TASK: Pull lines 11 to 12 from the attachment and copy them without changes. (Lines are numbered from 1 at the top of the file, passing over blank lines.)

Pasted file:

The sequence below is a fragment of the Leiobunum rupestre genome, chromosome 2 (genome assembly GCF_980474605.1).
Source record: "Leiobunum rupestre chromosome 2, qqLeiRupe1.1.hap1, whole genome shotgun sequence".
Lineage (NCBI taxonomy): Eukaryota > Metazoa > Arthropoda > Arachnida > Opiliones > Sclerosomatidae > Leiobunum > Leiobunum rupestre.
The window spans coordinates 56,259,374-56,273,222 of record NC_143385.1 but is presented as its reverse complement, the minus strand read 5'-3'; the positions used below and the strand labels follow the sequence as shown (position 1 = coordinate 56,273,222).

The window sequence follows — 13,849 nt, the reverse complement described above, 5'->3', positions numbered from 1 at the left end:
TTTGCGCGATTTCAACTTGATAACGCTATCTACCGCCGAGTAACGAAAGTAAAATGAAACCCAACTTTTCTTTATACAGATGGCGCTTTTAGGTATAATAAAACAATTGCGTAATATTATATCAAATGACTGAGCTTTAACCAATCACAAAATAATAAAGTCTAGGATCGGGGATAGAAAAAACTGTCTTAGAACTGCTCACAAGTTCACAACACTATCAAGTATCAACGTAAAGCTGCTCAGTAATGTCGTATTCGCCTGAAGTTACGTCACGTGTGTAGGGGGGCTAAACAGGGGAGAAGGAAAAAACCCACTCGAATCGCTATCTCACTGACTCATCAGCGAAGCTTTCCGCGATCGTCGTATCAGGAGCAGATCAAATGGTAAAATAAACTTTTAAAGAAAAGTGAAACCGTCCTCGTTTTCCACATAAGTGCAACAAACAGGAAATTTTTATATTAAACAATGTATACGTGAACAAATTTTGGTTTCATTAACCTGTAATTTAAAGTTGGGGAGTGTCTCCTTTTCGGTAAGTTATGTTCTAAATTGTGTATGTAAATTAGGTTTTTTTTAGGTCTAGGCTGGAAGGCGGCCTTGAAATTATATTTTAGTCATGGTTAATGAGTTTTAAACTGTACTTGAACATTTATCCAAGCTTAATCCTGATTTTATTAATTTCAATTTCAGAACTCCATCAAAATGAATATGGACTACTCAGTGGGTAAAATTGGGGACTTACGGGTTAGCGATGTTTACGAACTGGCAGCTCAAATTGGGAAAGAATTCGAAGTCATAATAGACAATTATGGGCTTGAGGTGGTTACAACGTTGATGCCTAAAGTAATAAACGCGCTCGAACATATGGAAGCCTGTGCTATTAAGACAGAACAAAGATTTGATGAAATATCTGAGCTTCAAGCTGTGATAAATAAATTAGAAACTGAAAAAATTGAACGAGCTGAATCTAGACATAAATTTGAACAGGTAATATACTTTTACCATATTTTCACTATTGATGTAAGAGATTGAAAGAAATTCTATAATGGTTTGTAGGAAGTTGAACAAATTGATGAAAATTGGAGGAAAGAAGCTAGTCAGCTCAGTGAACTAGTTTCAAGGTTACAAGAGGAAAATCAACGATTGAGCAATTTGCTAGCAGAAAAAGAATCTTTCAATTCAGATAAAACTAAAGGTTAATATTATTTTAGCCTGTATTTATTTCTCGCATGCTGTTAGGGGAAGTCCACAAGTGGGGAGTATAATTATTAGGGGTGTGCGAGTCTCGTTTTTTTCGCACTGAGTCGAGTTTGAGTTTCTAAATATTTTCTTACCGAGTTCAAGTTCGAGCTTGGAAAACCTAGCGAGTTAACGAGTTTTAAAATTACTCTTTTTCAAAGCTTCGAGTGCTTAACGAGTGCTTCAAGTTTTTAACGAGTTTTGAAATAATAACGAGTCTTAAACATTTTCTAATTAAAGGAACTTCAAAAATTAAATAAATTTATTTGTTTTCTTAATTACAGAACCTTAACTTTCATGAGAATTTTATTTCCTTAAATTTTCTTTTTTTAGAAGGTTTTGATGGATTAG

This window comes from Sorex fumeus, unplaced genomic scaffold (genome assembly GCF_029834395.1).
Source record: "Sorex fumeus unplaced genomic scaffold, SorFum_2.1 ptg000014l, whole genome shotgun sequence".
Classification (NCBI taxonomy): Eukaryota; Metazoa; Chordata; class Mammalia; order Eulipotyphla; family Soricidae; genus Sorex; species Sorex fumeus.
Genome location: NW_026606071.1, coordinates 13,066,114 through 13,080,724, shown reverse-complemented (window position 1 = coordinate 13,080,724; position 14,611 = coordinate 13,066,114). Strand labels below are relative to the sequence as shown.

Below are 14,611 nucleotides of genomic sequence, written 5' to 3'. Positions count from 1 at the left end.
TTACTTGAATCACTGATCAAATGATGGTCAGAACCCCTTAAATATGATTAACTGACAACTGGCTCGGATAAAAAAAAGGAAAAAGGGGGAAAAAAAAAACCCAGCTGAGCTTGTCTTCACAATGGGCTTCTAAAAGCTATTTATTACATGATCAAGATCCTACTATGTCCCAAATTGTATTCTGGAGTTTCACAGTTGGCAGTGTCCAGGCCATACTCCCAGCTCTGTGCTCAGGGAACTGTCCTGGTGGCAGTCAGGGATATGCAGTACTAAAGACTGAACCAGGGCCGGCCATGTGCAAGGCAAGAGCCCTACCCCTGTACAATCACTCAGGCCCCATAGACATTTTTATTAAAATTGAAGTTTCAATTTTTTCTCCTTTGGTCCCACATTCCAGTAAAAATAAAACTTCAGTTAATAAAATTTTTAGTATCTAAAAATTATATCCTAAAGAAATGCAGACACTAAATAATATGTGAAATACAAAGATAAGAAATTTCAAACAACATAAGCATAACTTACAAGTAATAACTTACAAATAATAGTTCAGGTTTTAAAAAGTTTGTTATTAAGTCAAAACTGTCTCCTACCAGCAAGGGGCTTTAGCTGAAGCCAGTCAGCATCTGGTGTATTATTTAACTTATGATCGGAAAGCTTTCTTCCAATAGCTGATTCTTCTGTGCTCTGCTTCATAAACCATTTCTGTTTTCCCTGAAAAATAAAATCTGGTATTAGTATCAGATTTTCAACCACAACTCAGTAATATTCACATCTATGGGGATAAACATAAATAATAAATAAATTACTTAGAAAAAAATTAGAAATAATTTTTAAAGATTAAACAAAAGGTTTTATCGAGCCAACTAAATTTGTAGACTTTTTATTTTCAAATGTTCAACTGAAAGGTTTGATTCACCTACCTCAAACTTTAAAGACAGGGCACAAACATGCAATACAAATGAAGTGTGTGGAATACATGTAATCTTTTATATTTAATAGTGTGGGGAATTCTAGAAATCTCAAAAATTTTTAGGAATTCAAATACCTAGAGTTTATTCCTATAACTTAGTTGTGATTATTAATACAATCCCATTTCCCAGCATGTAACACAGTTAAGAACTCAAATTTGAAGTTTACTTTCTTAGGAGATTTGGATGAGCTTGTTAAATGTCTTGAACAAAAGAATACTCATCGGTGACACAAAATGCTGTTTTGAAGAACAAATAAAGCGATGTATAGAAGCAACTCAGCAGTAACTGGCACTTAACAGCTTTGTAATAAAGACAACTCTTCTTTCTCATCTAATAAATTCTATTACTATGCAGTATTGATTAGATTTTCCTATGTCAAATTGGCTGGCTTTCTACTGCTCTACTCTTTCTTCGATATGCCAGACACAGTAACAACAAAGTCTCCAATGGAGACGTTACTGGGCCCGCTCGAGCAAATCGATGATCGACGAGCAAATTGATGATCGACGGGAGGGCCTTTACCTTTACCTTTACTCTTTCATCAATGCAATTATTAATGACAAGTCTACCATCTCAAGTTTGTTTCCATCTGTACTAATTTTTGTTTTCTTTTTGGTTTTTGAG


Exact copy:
Below are 14,611 nucleotides of genomic sequence, written 5' to 3'. Positions count from 1 at the left end.
TTACTTGAATCACTGATCAAATGATGGTCAGAACCCCTTAAATATGATTAACTGACAACTGGCTCGGATAAAAAAAAGGAAAAAGGGGGAAAAAAAAAACCCAGCTGAGCTTGTCTTCACAATGGGCTTCTAAAAGCTATTTATTACATGATCAAGATCCTACTATGTCCCAAATTGTATTCTGGAGTTTCACAGTTGGCAGTGTCCAGGCCATACTCCCAGCTCTGTGCTCAGGGAACTGTCCTGGTGGCAGTCAGGGATATGCAGTACTAAAGACTGAACCAGGGCCGGCCATGTGCAAGGCAAGAGCCCTACCCCTGTACAATCACTCAGGCCCCATAGACATTTTTATTAAAATTGAAGTTTCAATTTTTTCTCCTTTGGTCCCACATTCCAGTAAAAATAAAACTTCAGTTAATAAAATTTTTAGTATCTAAAAATTATATCCTAAAGAAATGCAGACACTAAATAATATGTGAAATACAAAGATAAGAAATTTCAAACAACATAAGCATAACTTACAAGTAATAACTTACAAATAATAGTTCAGGTTTTAAAAAGTTTGTTATTAAGTCAAAACTGTCTCCTACCAGCAAGGGGCTTTAGCTGAAGCCAGTCAGCATCTGGTGTATTATTTAACTTATGATCGGAAAGCTTTCTTCCAATAGCTGATTCTTCTGTGCTCTGCTTCATAAACCATTTCTGTTTTCCCTGAAAAATAAAATCTGGTATTAGTATCAGATTTTCAACCACAACTCAGTAATATTCACATCTATGGGGATAAACATAAATAATAAATAAATTACTTAGAAAAAAATTAGAAATAATTTTTAAAGATTAAACAAAAGGTTTTATCGAGCCAACTAAATTTGTAGACTTTTTATTTTCAAATGTTCAACTGAAAGGTTTGATTCACCTACCTCAAACTTTAAAGACAGGGCACAAACATGCAATACAAATGAAGTGTGTGGAATACATGTAATCTTTTATATTTAATAGTGTGGGGAATTCTAGAAATCTCAAAAATTTTTAGGAATTCAAATACCTAGAGTTTATTCCTATAACTTAGTTGTGATTATTAATACAATCCCATTTCCCAGCATGTAACACAGTTAAGAACTCAAATTTGAAGTTTACTTTCTTAGGAGATTTGGATGAGCTTGTTAAATGTCTTGAACAAAAGAATACTCATCGGTGACACAAAATGCTGTTTTGAAGAACAAATAAAGCGATGTATAGAAGCAACTCAGCAGTAACTGGCACTTAACAGCTTTGTAATAAAGACAACTCTTCTTTCTCATCTAATAAATTCTATTACTATGCAGTATTGATTAGATTTTCCTATGTCAAATTGGCTGGCTTTCTACTGCTCTACTCTTTCTTCGATATGCCAGACACAGTAACAACAAAGTCTCCAATGGAGACGTTACTGGGCCCGCTCGAGCAAATCGATGATCGACGAGCAAATTGATGATCGACGGGAGGGCCTTTACCTTTACCTTTACTCTTTCATCAATGCAATTATTAATGACAAGTCTACCATCTCAAGTTTGTTTCCATCTGTACTAATTTTTGTTTTCTTTTTGGTTTTTGAG